I embrace Merton’s dream as the kernel of a koan illustrating experiential longing. The awareness that knows also yearns for the fleeting and passing ­– loved ones, seasons, mountains. The food dehydrator humming – squash, carrots and red peppers for my next backpacking trip – my hunger for the imagined west I dwell in receives the nourishment of memories of landscapes and cultures I pine to return to. My aging body seeks harmony amongst a Utah canyon’s fractured cliffs. This wavering mind seeks ease with the help of dungchens trumpeted by Tibetan Buddhist monks at the Maha Bodhi Temple.

Dried apple slices
skewer me
with temptation

And too, revelation arrives without having to seek. One evening during a Grand Canyon backpacking trip as I looked for fossils a bumblebee tagged along for thirty minutes. With each step she hovered before me. Small puffs of air from her rapid wingbeats alighted on my face. Following when I knelt to examine rocks, she rose when I did. Her compound eyes focused on my relatively limited ones. Curiosity glued us together. Our desire for connection transcended experiment. I do not claim cross-species communication or understanding. Rather, I felt mutual respect and acknowledgment of being seen by something older and wiser than I. She would zip away, only to zip back minutes later. Thinking my red t-shirt attracted her, I returned to camp during an absence to experiment with a change of clothes. As I tugged a gray pullover past my face, the bee found me. I resumed fossil hunting. Neither accepting nor rejecting me, she neither followed nor led.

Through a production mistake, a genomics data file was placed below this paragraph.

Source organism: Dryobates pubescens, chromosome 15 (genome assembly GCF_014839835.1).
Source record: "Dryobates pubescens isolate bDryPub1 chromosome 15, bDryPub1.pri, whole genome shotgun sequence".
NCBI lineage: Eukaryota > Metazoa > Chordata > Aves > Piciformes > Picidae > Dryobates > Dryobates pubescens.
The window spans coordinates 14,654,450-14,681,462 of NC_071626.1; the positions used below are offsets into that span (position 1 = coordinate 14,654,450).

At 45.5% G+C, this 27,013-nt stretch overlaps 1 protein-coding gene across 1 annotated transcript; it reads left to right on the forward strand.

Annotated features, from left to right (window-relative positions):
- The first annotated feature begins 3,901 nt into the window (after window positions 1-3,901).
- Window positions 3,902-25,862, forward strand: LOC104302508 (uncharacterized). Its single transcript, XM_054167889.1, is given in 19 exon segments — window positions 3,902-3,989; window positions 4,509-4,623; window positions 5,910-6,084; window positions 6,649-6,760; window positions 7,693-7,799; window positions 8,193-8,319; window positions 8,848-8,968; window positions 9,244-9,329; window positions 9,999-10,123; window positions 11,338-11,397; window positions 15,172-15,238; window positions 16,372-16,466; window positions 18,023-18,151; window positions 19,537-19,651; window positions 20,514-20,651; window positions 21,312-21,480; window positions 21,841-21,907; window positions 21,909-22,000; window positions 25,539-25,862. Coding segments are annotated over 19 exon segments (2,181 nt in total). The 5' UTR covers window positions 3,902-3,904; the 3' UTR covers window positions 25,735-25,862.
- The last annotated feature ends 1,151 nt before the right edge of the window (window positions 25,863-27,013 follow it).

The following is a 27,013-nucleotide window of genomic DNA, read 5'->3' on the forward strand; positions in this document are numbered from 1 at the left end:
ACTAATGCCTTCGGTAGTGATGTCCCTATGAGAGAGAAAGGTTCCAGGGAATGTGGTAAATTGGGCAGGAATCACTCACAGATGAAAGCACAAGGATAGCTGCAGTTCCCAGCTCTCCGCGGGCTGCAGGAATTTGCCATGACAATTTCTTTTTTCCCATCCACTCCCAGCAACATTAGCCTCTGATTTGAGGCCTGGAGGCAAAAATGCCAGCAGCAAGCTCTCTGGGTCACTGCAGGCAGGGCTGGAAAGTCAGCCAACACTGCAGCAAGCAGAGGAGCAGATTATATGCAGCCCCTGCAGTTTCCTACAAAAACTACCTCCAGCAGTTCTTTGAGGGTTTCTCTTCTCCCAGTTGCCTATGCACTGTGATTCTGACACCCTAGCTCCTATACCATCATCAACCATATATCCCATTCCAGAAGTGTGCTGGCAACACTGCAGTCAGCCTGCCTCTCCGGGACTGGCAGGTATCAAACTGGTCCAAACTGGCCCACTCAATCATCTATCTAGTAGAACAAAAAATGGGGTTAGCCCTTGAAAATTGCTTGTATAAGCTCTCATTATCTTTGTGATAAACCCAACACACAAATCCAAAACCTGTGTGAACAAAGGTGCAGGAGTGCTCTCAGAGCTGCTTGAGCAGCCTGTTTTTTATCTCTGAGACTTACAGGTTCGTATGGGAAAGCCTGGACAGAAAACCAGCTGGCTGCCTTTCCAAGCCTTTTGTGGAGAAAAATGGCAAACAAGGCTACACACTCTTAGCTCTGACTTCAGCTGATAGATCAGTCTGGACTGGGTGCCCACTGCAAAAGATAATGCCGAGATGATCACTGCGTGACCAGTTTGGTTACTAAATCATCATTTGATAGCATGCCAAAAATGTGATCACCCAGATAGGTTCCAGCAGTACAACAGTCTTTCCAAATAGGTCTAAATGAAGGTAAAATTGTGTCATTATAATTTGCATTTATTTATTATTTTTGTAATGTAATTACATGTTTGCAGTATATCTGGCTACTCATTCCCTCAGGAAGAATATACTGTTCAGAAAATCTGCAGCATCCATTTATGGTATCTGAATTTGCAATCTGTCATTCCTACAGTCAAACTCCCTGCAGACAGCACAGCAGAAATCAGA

Walking meditation
past fading gravestones
accompanied by
footsteps of others